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New mapping project bears testament to queer Palestinians being annihilated by Israel

Pro-Israel activists are making bad-faith arguments about why LGBTQ+ people in the west should not support Palestine. We must push back.

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Queering the Map.

As the full horror of the Gazan genocide unfolded over the past nine months, a small but persistent refrain in some circles has centred around the idea that LGBTQ+ people in the west should not support Palestinian lives because “gay people are killed in Gaza and the West Bank for being gay while in Israel we have the freedom to be ourselves,” to quote one Twitter user.

Another, the ‘Borat 2’ screenwriter Lee Kern, celebrated IDF soldier Yoav Atzmoni holding “THE FIRST EVER PRIDE FLAG RAISED IN GAZA” up to the camera, against a backdrop of bombed out buildings and a scorched-earth landscape of sand and rubble. “Atzmoni wanted to send a message of hope,” writes Kern.

Hundreds of similar statements have been made on social media and then repeated ad nauseam by a small cluster of accounts, some accompanied by graphic, imagined fantasies of gay men being thrown from rooftops somewhere outside Rafah (disturbingly, some have even included AI-generated mock-ups).

Most of this apparently grave concern for the welfare of queer Palestinians is not being made in good faith: “If you’re gay, [Hamas] would execute you,” frets one commentator. But then again, that commentator is far-right activist Tommy Robinson, who has also shared content suggesting that trans people are a threat to women and children.

Much of this rhetoric taps into Islamophobic tropes, not just about Palestinians (and by extension all Muslims) being intolerant and homophobic, but also the implication that Muslims all think and act alike, driven only by a herd mentality and a strict adherence to religious dogma.

“It is wholly disingenuous and false to even slightly suggest that Israel's concern is in any way with LGBT+ people,” said a queer Palestinian living in Sheffield who Now Then spoke to for this piece under condition of anonymity.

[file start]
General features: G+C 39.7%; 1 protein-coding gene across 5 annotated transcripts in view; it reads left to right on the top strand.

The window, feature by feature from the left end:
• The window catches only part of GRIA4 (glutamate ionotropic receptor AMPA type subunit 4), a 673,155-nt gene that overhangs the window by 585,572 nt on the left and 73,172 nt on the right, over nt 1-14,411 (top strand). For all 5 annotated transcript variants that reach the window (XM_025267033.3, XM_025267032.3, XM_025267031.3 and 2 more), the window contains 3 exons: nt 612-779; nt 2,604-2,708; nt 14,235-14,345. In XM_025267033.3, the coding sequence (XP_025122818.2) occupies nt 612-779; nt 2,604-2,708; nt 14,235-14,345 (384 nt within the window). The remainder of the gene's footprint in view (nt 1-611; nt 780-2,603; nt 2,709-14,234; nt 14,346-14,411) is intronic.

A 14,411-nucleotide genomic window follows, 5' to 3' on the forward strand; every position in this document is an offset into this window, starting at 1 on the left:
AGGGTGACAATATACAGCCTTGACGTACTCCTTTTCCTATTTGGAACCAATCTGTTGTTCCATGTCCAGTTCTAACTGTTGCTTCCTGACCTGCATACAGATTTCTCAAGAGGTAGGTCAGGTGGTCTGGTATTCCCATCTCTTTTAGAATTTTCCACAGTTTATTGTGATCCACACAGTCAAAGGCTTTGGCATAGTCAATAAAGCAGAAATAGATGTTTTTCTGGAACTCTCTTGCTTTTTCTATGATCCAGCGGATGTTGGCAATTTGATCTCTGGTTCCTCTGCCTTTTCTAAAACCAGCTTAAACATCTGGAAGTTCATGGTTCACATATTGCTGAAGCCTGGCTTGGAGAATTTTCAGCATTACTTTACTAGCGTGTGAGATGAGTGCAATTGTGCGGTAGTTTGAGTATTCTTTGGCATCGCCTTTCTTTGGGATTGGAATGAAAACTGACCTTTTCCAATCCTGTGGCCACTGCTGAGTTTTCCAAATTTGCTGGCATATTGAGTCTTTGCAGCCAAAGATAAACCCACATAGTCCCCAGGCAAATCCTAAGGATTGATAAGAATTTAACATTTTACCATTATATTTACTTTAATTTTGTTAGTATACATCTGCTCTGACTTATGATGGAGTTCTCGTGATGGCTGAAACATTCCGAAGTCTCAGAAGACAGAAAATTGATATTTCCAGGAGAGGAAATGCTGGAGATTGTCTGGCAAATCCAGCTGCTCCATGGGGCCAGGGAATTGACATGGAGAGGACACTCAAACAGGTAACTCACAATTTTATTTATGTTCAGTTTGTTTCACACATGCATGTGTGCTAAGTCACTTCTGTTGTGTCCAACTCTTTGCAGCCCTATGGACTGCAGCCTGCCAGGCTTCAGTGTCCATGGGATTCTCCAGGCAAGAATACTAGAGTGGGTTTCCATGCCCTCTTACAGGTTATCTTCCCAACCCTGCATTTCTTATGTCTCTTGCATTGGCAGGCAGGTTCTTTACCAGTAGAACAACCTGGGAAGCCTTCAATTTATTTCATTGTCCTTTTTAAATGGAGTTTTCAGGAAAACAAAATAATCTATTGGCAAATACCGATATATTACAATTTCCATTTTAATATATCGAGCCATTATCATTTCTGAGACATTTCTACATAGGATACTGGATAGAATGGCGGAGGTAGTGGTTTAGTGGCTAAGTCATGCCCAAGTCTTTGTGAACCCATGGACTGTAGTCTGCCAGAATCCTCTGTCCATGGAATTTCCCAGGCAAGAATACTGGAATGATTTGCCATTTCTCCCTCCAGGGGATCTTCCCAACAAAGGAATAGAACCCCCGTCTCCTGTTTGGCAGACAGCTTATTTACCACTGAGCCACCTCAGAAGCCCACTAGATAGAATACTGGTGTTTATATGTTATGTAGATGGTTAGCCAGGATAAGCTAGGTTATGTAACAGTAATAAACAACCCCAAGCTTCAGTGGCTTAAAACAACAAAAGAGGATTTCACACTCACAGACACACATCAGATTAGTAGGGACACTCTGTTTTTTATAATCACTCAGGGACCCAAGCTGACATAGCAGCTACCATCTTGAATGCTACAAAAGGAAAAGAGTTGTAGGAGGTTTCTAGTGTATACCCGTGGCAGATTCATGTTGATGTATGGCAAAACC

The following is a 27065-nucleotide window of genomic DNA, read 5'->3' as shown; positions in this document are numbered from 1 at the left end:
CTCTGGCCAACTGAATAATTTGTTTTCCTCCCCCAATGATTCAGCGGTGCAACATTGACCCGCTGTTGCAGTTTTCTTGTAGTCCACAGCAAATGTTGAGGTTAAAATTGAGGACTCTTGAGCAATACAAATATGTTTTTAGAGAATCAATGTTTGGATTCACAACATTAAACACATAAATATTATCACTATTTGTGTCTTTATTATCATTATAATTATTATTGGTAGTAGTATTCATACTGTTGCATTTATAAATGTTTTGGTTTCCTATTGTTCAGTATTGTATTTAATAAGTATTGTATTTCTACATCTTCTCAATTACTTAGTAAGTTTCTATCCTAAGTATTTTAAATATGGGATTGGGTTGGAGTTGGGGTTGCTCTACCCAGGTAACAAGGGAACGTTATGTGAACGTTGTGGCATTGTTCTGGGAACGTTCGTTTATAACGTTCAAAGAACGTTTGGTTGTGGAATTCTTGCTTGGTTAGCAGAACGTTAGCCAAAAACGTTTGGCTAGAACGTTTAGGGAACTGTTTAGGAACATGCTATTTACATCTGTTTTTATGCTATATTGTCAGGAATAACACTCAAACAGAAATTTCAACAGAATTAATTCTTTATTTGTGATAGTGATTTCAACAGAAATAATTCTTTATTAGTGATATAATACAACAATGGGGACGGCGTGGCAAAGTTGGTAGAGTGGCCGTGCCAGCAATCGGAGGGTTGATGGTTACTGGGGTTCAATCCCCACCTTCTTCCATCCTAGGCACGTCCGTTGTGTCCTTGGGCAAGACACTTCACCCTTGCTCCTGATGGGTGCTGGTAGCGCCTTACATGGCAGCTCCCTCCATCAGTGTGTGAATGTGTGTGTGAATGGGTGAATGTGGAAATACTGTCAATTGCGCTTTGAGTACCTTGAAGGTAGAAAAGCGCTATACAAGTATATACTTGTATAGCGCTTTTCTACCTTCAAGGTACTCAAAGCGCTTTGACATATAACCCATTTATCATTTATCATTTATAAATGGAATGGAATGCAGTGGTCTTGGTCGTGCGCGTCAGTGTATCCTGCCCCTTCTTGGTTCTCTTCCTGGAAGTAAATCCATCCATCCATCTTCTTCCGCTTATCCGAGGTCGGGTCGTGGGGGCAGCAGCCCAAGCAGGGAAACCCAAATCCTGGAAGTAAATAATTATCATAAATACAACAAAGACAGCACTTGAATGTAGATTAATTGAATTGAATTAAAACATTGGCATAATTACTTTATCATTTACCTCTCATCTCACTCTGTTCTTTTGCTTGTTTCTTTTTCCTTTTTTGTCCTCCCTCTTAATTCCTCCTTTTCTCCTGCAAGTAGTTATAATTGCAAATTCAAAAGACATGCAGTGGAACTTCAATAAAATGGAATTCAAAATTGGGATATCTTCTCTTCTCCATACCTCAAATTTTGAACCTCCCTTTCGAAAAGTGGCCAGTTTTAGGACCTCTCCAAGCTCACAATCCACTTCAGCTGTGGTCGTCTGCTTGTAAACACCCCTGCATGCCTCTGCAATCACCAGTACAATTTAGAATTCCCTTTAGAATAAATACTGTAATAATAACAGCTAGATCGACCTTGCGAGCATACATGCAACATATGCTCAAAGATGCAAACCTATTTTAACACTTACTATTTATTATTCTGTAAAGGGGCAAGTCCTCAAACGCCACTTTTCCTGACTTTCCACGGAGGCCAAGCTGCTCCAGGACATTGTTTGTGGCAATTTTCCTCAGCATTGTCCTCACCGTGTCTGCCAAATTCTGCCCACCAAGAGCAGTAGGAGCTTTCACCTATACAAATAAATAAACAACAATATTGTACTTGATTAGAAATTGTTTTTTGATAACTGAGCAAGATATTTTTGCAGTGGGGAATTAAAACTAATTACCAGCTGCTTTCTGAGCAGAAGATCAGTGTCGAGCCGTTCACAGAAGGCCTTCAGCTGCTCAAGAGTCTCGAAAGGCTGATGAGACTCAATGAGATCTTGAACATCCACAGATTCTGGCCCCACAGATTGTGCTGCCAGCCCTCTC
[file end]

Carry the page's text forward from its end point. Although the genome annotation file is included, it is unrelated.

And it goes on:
“Ignoring the fact that a large percentage of Israel's economy depends on arms trading, development and manufacturing, or that Israel has been instrumental in furthering the perception of Islamist extremism as dominant and a monolithic view of Arabs and Muslims as violent terrorists, Israel's primary concern has been dehumanising and eradicating Palestinians.”

Living testimony and digital memorial

The disingenuous arguments made by anti-Palestinian activists reached their logical conclusion with a post from pro-Israel lobby group JewBelong to mark the start of pride month in June. “Hey, Queers for Palestine,” it read, referring to the queer-led anti-apartheid campaign. “Jerusalem’s Gay Pride Parade is today. When Is Gaza’s?”

The absurd implication that a small community currently being subjected to the highest daily death rate of any conflict this century – and which could be the scene of one of the worst genocides in history – might be able to organise and host a pride parade barely merits a response.

Another lazy and Islamophobic assumption made by pro-Israel activists is revealed in their (possibly unintentional) use of language: “You should go to Gaza,” one Twitter user writes, “Make sure to go as flamboyantly gay as possible.”

The implication contained in the words “go to” is that there aren’t already thousands of LGBTQ+ people in Gaza – or at least, the ones who haven’t already been murdered by the Israeli military.

This eruption of fake concern expressed by the hard right for the lives of queer Palistineans stands in contrast to the fearless work being done by anti-apartheid activists – particularly Jewish Voice for Peace, two of whose members were thrown out of a White House pride event they had been personally invited to after expressing solidarity with Palestine.

Another movement that’s re-centring queer Palestinian lives is Queering the Map, a community project founded in Canada in 2017. The site, which allows anyone to share LGBTQ+ stories linked to spaces and places, has come into its own since October as a safe space for Palestinians to share stories of their lives before and after the genocide began.

In many cases, these stories will already have turned from living testimony into digital memorial – the author’s life cut short by Israeli rockets. Other submissions to the map find people paying tribute to their dead partners, the victims of a brutal onslaught that has partly been ’Made in Sheffield’.

“I’ve always imagined you and me sitting out in the sun, hand and hand, free at last,” reads one post from the destroyed northern city of Jabalia. “We spoke of all the places we would go if we could. Yet you are gone now. If I had known that bombs raining down on us would take you from me, I would have gladly told the world how I adored you more than anything. I’m sorry I was a coward.”

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Queering the Map.

I was here, I was queer

Others have used the platform to counter a media narrative that systematically makes invisible the existence of queer Palestinians, a people as diverse – socially, politically, culturally, and in every other way – as any other. While Israeli citizens are (accurately) portrayed as holding a wide range of viewpoints and identities, Palestinians are reduced to an indivisible, Hamas-supporting mob.